The Surprising Sources of Protein That Are Not Animal Products
July 12, 2019 Kelly Oakes By Kelly Oakes Follow

The Surprising Sources of Protein That Are Not Animal Products

Just because you don’t eat meat, doesn’t mean you have to miss out on protein. In fact, as the world’s population grows, more of us will have to turn to plant-based protein sources—or even insects—to meet our needs.

Why we need protein – and how much

Proteins are made up of long chains of compounds known as amino acids, which are often called the building blocks of life.1 Our bodies use amino acids to repair tissues, grow, break down food, and much more.

There are hundreds of amino acids, around twenty of which are used by our bodies. But there are nine amino acids the human body can’t make, so we have to get them through eating protein as part of our diets. These are called essential amino acids, and they are: histidine, isoleucine, leucine, lysine, methionine, phenylalanine, threonine, tryptophan, and valine.2

The recommended amount of protein to eat each day is between 0.80g and 0.83g per kilogram of your body weight. That goes for people of all genders with moderate levels of activity – children and those who are pregnant should be getting a bit more, depending on how old they are or their stage of pregnancy.

Basically all of the foods we eat contain some amount of protein. Meats like beef or chicken are the most well-known protein sources, and they do contain a lot (17g or protein per 100g, and 20g/100 respectively).1 But people eating diets that don’t include meat can still get enough protein.

Plant-based protein

Nuts, seeds, and legumes are all high in protein. Nuts contain on average 17g of protein per 100g. Legumes contain around 22g of protein per 100g, depending on the variety. Lentils, for example, contain 25g per 100g.3  And seeds contain somewhere in the region of 23g of protein per 100g.

In the past some have argued that because most plant-based foods don’t contain high amounts of all nine essential amino acids, they don’t count as “complete” proteins. But you don’t need to eat all of those nine amino acids in every meal – as long as you have a varied diet you’re likely to get enough overall.4 Click here to hear a podcast that elaborates more.

Replacing or including more plant-based sources of protein is one way to help relieve environmental pressure on our planet.5 But, it’s not the only way.

Edible insects

As the world’s population grows, and pressure increases on our planet to produce enough food to feed us all, another way to ensure we get our protein fix might be to widen the sorts of things  people – especially those in rich countries – think of as acceptable food sources.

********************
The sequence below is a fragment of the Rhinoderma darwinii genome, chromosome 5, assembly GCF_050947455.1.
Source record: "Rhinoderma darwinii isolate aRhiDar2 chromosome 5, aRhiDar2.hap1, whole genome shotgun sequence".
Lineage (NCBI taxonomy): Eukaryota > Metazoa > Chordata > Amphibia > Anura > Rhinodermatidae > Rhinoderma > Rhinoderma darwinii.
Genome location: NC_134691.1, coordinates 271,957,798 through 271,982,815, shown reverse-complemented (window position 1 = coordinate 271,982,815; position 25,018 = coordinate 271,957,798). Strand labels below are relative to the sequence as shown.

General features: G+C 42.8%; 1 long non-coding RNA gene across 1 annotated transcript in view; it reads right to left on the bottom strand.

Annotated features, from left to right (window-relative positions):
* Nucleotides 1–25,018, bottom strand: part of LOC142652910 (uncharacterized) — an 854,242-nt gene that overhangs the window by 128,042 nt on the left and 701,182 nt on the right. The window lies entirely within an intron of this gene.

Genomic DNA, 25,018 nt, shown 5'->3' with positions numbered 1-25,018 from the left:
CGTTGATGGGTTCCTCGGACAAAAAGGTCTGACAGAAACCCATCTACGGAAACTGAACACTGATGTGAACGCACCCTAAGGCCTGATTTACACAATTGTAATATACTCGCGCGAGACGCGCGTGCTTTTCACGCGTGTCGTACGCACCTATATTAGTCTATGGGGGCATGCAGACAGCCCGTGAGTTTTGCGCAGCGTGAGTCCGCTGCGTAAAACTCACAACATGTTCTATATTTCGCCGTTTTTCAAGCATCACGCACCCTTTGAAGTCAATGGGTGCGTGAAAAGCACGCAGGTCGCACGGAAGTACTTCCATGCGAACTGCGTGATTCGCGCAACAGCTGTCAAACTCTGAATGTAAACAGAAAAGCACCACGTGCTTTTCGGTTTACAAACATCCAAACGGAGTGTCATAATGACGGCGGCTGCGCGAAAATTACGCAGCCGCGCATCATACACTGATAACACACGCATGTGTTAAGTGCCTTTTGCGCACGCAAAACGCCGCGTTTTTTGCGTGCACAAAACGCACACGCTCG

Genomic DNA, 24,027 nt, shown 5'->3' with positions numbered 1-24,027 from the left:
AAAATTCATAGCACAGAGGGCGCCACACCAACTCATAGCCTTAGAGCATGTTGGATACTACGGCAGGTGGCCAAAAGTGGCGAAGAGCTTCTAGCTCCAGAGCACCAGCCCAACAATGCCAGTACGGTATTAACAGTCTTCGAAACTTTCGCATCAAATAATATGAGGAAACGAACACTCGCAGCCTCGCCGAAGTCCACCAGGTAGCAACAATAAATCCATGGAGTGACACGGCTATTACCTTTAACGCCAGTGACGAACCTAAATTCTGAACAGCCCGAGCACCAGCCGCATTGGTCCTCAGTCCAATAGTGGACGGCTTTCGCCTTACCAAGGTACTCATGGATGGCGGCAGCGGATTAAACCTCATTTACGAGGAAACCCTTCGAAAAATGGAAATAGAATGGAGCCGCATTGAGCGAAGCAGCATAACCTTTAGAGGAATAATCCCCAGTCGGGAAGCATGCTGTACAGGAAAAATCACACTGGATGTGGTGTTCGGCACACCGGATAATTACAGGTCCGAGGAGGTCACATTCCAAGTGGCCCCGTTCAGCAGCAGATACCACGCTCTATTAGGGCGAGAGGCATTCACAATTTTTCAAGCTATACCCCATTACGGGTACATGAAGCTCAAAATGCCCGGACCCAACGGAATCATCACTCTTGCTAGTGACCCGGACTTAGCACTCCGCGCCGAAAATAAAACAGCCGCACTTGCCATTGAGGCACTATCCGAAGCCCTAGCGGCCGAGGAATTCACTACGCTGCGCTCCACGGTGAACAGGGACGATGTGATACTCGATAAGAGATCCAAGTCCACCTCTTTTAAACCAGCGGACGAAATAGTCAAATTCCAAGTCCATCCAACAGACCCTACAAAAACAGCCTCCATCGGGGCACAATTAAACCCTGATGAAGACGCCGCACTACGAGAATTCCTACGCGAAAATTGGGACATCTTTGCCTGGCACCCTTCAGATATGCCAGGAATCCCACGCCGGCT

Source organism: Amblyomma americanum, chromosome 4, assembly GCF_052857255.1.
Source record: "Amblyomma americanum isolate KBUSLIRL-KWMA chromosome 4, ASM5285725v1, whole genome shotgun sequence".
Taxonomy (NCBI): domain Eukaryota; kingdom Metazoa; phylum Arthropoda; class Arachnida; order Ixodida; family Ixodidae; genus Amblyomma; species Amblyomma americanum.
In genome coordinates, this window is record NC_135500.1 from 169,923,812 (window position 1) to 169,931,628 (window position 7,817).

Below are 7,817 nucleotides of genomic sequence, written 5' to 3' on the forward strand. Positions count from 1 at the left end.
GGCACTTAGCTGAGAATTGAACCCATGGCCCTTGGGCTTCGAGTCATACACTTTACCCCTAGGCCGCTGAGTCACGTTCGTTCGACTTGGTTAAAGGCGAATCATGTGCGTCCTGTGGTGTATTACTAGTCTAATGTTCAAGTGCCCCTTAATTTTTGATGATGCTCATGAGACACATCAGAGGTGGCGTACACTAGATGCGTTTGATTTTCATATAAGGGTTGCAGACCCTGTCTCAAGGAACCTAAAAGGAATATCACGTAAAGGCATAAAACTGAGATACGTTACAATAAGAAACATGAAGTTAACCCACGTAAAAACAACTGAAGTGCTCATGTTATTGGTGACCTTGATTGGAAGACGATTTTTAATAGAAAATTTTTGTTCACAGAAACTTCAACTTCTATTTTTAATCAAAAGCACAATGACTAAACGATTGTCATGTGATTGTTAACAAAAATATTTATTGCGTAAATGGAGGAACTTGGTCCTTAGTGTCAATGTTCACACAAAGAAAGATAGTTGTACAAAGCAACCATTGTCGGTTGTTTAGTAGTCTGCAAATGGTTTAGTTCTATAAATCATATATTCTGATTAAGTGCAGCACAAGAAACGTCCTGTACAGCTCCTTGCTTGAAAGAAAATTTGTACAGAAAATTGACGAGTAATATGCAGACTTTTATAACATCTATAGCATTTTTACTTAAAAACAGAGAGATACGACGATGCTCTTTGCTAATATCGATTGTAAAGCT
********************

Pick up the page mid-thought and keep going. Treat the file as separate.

Edible insects might be one way we can meet our growing global need for protein.6 Insects (which technically are animals, although most people wouldn’t consider them as such) need less water and land to produce than more traditional protein sources like cattle and pigs, and in turn emit less greenhouses gases too. A 2013 UN Food and Agriculture Organisation report found that eating insects, a practice known as entomophagy, could also tackle pollution, as well as address world hunger.7

In fact, the report noted that 2 billion people worldwide already eat insects as part of their diet. Perhaps it won’t be long before those who don’t eat them are in the minority?

Meal replacements can up your protein intake

One protein-rich foodstuff has caught on in recent years. Several meal replacement drinks have launched in the past decade, claiming to provide convenient and nutritionally balanced meals.

Much like existing meal replacement drinks, which tended to be designed for people wanting to lose weight rather than those too busy to cook a meal, these are ready-made shakes or powders to which you add water. The Silicon valley favourites generally have a relatively high protein to calories ratio, with a combination of vegan-friendly protein sources, as well as all the vitamins and minerals needed to make them “nutritionally complete”.8

But dieticians have warned against using them for the long term, saying that we don’t yet know enough about what’s in whole foods to be able to recreate them accurately – suggesting that if you only consume these drinks, you could be missing out on something.9

Would you try any of these alternative protein sources? Or have you already? Let us know in the comments!

July 12, 2019 Kelly Oakes By Kelly Oakes Follow

References

  1. Dietary Protein – EU Science Hub. Accessed 25 April 2019.
  2. Amino Acids – MedlinePlus. US National Library of Medicine. Accessed 25 April 2019.
  3. Lentils. USDA. Accessed 25 April 2019.
  4. Position of the American Dietetic Association and Dietitians of Canada: Vegetarian diets. Accessed 25 April 2019.
  5. Boer and Aiking (2011). “ On the merits of plant-based proteins for global food security: Marrying macro and micro perspectives”. Accessed 25 April 2019.
  6. Ahktar and Isman (2018) “Insects as an Alternative Protein Source”. Accessed 25 April 2019.
  7. Edible insects: Future prospects for food and feed security. FAO. Accessed 25 April 2019.
  8. FAQ. Huel. Accessed 25 April 2019.
  9. “I drank Huel and Soylent for a month. This is what happened.” Wired UK. Accessed 25 April 2019.
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